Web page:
NASA Considers Magnetic Shield to Help Mars Grow Its Atmosphere

The Planetary Science Vision 2050 Workshop is happening right now at NASA headquarters in Washington DC. The workshop is meant to discuss ambitious space projects that could be realized, or at least started, by 2050.

One of the most enticing ideas came this morning from Jim Green, NASA’s Planetary Science Division Director. In a talk titled, “A Future Mars Environment for Science and Exploration,” Green discussed launching a “magnetic shield” to a stable orbit between Mars and the sun, called Mars L1, to shield the planet from high-energy solar particles. The shield structure would consist of a large dipole—a closed electric circuit powerful enough to generate an artificial magnetic field.

Such a shield could leave Mars in the relatively protected magnetotail of the magnetic field created by the object, allowing the Red Planet to slowly restore its atmosphere. About 90 percent of Mars’s atmosphere was stripped away by solar particles in the lifetime of the planet, which was likely temperate and had surface water about 3.5 billion years ago.

Read more at: Popular Mechanics

Mars Astronaut Radiation Shield Set for Moon Mission Trial-developer

A vest designed to shield astronauts from deadly solar particles in deep space is set for trials on a lunar mission ready for deployment on any manned mission to Mars, its Israeli developers said.

The AstroRad Radiation Shield has been devised by Tel Aviv-based StemRad, which has already produced and marketed a belt to protect rescue workers from harmful gamma ray radiation emitted in nuclear disasters, such as Chernobyl and Fukushima. The vest will protect vital human tissue, particularly stem cells, which could be devastated by solar radiation in deep space or on Mars, whose sparse atmosphere offers no protection, StemRad’s CEO Oren Milstein said. U.S. space agency NASA has said it hopes to send astronauts to Mars in the mid-2030s.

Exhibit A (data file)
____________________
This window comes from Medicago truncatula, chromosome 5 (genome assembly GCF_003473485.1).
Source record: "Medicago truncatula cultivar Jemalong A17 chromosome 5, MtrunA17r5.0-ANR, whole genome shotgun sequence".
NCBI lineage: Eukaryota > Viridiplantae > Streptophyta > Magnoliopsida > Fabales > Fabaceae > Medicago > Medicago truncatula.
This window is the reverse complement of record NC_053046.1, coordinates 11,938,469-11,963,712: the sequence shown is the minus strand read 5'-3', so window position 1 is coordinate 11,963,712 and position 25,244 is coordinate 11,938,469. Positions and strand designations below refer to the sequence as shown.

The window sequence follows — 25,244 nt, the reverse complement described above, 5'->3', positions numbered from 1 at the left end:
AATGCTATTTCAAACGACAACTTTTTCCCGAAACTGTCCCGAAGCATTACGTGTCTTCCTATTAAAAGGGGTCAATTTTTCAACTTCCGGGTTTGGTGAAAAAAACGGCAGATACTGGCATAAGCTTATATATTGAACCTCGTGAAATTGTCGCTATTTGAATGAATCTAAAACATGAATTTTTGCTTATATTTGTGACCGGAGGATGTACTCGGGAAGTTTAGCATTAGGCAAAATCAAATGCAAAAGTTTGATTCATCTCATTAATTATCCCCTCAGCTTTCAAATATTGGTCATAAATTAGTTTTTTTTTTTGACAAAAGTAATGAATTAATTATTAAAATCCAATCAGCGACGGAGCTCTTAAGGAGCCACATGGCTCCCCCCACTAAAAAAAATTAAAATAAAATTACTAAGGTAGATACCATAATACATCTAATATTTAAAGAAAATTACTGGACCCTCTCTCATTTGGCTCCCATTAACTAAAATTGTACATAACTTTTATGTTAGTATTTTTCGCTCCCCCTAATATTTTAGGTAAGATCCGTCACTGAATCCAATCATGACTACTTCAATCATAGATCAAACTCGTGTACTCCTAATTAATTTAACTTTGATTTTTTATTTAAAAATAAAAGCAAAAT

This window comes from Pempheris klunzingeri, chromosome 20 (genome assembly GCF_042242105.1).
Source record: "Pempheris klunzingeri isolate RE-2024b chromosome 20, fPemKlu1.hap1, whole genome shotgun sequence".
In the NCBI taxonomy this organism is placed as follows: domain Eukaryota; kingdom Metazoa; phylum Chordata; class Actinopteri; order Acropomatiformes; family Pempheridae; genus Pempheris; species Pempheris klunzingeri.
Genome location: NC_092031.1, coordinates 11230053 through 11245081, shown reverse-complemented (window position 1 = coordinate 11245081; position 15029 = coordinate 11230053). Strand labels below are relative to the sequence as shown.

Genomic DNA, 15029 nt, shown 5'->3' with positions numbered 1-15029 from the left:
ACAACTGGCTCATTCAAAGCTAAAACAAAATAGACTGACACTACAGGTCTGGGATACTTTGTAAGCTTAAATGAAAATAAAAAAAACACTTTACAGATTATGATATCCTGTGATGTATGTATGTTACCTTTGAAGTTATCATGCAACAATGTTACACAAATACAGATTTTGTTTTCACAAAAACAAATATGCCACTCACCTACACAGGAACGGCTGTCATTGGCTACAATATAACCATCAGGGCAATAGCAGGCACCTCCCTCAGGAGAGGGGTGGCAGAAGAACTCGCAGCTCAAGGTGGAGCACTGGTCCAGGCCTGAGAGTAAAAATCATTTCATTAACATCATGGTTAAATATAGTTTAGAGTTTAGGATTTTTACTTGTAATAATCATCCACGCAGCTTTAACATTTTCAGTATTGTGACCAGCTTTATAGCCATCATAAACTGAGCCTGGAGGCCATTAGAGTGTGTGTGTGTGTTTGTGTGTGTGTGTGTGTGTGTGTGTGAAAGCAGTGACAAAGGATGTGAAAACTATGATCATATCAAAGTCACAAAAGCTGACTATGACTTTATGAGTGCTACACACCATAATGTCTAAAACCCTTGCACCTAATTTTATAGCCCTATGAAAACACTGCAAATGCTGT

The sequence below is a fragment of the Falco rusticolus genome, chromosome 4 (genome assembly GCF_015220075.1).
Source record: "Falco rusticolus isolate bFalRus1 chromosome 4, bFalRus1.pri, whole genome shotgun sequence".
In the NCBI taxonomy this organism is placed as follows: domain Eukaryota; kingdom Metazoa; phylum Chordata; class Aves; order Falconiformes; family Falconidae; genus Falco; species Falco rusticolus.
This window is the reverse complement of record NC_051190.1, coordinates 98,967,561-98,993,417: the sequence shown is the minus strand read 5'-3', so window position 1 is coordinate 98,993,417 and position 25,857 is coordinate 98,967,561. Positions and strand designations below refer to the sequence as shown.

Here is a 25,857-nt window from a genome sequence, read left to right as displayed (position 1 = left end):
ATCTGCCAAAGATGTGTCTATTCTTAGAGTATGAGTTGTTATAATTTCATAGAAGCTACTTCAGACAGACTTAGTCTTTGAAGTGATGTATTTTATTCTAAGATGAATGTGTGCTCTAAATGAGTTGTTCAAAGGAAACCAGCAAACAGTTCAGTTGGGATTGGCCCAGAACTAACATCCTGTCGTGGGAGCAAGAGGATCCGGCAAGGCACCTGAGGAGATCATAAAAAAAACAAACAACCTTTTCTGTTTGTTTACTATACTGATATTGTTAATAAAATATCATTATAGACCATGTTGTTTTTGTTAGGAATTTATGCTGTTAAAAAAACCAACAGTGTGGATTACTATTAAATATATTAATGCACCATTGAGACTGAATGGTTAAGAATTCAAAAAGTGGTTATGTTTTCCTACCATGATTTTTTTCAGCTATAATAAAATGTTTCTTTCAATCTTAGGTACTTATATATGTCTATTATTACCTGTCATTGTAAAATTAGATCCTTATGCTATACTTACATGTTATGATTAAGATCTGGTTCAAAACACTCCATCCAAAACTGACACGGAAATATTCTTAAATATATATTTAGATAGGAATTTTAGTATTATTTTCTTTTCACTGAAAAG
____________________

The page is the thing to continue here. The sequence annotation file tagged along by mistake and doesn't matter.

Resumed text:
The vest is made of layers that look like a contoured map and will be tailor-made for each astronaut. Non-metallic protective materials will be positioned on each shield to cover the organs of each astronaut. “This product will enable human deep space exploration. Our breakthrough has come in creating the architecture of the multi-layered shield to accurately cover the most important organs,” Milstein said.

Read more at: Yahoo Finance

Solar Storms Remove Electrons from Large Portions of Earth’s Atmosphere

New research shows solar storms leave large portions of Earth’s atmosphere without electrons. Typically, when a solar storm reaches Earth, the collision with the planet’s magnetosphere creates space through which a barrage of charged particles and electrons flood the ionosphere, an outer layer of Earth’s atmosphere.

In other words, solar storms are most often associated with an excess of electrons. However, the new findings — detailed in the journal Radio Science — prove electrons disappear from large parts of the atmosphere at the same time that they congregate elsewhere.

“We made extensive measurements in connection with a specific solar storm over the Arctic in 2014, and here we found that electrons in large quantities are virtually vacuum-cleaned from areas extending over 500 to 1,000 kilometers,” Per Hoeg, a professor at the Technical University of Denmark, explained in a news release. “It takes place just south of an area with heavy increases in electron density, known as patches.”

Read more at: Space Daily